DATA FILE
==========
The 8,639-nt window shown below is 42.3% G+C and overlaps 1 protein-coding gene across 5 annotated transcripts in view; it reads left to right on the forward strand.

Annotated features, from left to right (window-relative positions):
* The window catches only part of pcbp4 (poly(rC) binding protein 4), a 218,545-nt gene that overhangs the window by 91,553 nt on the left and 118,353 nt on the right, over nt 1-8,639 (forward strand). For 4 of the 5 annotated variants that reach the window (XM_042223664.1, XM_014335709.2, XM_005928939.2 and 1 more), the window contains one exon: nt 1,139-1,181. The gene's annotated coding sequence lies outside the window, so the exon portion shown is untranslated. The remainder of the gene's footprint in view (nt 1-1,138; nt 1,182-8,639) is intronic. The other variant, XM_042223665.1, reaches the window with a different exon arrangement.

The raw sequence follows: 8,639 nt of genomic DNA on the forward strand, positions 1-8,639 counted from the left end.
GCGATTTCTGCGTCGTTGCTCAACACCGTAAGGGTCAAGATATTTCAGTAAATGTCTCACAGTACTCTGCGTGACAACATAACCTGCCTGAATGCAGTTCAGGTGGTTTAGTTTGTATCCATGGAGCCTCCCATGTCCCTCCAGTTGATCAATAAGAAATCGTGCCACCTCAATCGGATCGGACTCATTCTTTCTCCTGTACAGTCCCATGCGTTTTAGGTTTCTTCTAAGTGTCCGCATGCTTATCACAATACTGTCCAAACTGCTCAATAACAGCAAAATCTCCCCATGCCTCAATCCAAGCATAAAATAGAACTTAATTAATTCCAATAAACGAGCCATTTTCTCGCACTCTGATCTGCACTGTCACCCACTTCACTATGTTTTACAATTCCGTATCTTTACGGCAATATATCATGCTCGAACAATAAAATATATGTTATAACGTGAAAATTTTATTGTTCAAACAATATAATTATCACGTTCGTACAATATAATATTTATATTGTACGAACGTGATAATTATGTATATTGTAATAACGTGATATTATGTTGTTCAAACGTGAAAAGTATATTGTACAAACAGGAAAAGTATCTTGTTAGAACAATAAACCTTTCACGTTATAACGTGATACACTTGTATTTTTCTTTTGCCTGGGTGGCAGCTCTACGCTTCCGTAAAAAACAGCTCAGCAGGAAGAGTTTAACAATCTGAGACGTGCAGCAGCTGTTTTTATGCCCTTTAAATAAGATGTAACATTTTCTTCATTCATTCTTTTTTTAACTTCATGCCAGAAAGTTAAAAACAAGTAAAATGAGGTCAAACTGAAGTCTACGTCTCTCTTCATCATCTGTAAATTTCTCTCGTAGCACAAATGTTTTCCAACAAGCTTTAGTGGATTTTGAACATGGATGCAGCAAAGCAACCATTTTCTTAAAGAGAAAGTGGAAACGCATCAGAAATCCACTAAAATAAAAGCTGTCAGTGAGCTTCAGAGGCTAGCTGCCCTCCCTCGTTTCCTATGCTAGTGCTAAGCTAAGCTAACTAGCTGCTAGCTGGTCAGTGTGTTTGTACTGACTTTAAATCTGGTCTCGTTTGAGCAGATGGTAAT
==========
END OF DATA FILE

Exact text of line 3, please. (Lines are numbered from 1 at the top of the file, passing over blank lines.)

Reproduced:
* The window catches only part of pcbp4 (poly(rC) binding protein 4), a 218,545-nt gene that overhangs the window by 91,553 nt on the left and 118,353 nt on the right, over nt 1-8,639 (forward strand). For 4 of the 5 annotated variants that reach the window (XM_042223664.1, XM_014335709.2, XM_005928939.2 and 1 more), the window contains one exon: nt 1,139-1,181. The gene's annotated coding sequence lies outside the window, so the exon portion shown is untranslated. The remainder of the gene's footprint in view (nt 1-1,138; nt 1,182-8,639) is intronic. The other variant, XM_042223665.1, reaches the window with a different exon arrangement.